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I'm trying to understand the sounds of . Phonetically I think I'm hearing "twuh", which is nothing like the pinyin cè. What phonetic sounds are being made? Feel free to add another pronunciation at forvo.

  • What is your native language? Perception of foreign sounds can be strongly influenced by it. – Michaelyus Aug 16 '18 at 13:12
  • Maybe not have a satisfactory equivalent if you are familiar with American accent, but in British accent, this is simply the sound of /əː/. Maybe not perfect, but acceptable. – xbh Aug 17 '18 at 3:10
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The pinyin cì is not right, cè is the correct one. Hope that would be helpful for you.

  • That was my mistake. I copied the pinyin from the entry below 次. Any other hints on the sound in European phonetic syllables? – user5389726598465 Aug 16 '18 at 8:18
  • if you know pinyin well,it's easy to understand that cè is like 特 which changes t to c – Jee Aug 16 '18 at 8:27
  • I hear a c to t change and am beginning pinyin. What sound is being made by this word? – user5389726598465 Aug 16 '18 at 8:28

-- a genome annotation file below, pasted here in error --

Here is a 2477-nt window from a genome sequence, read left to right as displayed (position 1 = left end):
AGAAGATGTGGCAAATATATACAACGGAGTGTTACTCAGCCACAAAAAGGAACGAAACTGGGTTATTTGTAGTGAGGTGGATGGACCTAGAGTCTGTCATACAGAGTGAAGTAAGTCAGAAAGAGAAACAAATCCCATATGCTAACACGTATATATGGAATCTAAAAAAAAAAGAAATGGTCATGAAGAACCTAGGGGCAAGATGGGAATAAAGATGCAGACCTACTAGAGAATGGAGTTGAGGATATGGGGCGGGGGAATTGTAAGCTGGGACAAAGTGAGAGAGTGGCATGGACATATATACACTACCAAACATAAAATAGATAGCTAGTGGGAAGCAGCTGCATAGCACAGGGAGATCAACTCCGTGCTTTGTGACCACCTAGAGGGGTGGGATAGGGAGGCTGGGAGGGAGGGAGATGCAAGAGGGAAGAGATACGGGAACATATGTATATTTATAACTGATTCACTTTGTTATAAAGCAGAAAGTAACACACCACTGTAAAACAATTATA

• let me think about it for a while – Jee Aug 16 '18 at 8:40
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    But remember,don't roll up your tongue when you pronounce "er".Because è has no satisfactory equivalent in English. – Jee Aug 16 '18 at 9:13
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https://zh.wikipedia.org/wiki/威妥瑪拼音

/ce/ in IPA is [tsʰɯʌ]

I think it's natural if you perceive /e/ as "wuh".

furthermore, at least it sounds to me that when native English speakers pronounce the letter "t", their tongues are more retracted, i.e. the middle area of the tongue touches palate, which creates some friction and thus makes it sound like "ts" to me.

following this logic backwards, it also makes sense that you mistake /c/ in Chinese for "t" in English.

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